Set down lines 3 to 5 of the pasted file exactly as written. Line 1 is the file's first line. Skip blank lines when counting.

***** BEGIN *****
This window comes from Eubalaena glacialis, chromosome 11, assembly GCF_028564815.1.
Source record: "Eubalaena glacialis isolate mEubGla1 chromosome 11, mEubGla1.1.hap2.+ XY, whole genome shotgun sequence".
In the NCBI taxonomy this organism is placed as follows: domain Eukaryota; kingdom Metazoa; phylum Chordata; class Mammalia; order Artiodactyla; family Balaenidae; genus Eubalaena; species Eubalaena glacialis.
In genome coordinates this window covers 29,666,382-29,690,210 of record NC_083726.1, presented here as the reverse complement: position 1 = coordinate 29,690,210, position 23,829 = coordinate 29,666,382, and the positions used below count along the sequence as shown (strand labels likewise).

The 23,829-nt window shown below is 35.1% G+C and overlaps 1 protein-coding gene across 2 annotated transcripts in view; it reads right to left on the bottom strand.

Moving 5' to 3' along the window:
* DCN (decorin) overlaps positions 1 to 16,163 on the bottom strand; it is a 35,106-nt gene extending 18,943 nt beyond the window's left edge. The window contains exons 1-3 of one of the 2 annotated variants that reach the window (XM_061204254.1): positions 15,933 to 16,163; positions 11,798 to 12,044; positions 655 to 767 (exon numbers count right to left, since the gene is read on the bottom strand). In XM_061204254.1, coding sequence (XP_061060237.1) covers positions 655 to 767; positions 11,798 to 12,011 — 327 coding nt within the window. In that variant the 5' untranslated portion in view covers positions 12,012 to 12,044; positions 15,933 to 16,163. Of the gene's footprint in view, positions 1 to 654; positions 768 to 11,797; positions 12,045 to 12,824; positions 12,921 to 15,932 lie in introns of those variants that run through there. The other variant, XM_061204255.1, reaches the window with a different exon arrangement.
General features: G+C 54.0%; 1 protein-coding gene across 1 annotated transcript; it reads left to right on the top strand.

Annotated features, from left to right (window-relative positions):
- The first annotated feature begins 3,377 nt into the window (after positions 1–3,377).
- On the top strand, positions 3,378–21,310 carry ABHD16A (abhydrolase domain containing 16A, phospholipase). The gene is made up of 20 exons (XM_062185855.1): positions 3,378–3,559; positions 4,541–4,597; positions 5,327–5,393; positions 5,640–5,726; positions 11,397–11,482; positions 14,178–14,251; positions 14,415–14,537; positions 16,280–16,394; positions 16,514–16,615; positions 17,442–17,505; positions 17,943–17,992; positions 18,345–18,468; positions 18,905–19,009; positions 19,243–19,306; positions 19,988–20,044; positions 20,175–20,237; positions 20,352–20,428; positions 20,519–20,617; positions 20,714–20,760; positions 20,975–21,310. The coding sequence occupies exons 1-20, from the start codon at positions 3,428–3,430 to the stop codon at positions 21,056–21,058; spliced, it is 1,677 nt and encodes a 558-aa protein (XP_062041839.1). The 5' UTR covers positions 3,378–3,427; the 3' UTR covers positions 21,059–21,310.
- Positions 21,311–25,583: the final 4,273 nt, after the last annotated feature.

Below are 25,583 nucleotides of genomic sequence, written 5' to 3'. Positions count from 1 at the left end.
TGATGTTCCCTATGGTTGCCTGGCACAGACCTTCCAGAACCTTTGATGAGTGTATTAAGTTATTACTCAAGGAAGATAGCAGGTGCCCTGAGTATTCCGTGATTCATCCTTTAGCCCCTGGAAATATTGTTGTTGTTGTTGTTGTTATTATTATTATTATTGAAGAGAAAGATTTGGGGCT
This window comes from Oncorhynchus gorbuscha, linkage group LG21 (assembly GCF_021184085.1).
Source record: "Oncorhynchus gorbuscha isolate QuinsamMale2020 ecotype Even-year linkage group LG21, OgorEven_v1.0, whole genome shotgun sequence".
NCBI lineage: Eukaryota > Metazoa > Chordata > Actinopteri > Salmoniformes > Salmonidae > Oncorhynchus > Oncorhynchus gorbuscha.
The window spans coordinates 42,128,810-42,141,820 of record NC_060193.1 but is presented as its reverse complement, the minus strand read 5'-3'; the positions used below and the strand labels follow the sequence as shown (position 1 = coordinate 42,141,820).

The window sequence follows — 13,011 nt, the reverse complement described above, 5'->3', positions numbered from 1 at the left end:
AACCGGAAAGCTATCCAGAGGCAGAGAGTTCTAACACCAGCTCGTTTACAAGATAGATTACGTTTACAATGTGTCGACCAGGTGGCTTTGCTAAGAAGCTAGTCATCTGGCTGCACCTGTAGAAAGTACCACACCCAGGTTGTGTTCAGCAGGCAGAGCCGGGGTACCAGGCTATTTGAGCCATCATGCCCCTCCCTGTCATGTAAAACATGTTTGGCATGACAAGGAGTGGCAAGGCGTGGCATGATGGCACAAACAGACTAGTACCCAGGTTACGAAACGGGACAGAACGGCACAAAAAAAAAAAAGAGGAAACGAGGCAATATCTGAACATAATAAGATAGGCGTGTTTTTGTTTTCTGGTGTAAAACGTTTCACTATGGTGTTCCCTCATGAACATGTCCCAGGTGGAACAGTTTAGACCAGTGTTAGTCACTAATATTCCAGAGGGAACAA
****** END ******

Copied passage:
In the NCBI taxonomy this organism is placed as follows: domain Eukaryota; kingdom Metazoa; phylum Chordata; class Mammalia; order Artiodactyla; family Balaenidae; genus Eubalaena; species Eubalaena glacialis.
In genome coordinates this window covers 29,666,382-29,690,210 of record NC_083726.1, presented here as the reverse complement: position 1 = coordinate 29,690,210, position 23,829 = coordinate 29,666,382, and the positions used below count along the sequence as shown (strand labels likewise).

The 23,829-nt window shown below is 35.1% G+C and overlaps 1 protein-coding gene across 2 annotated transcripts in view; it reads right to left on the bottom strand.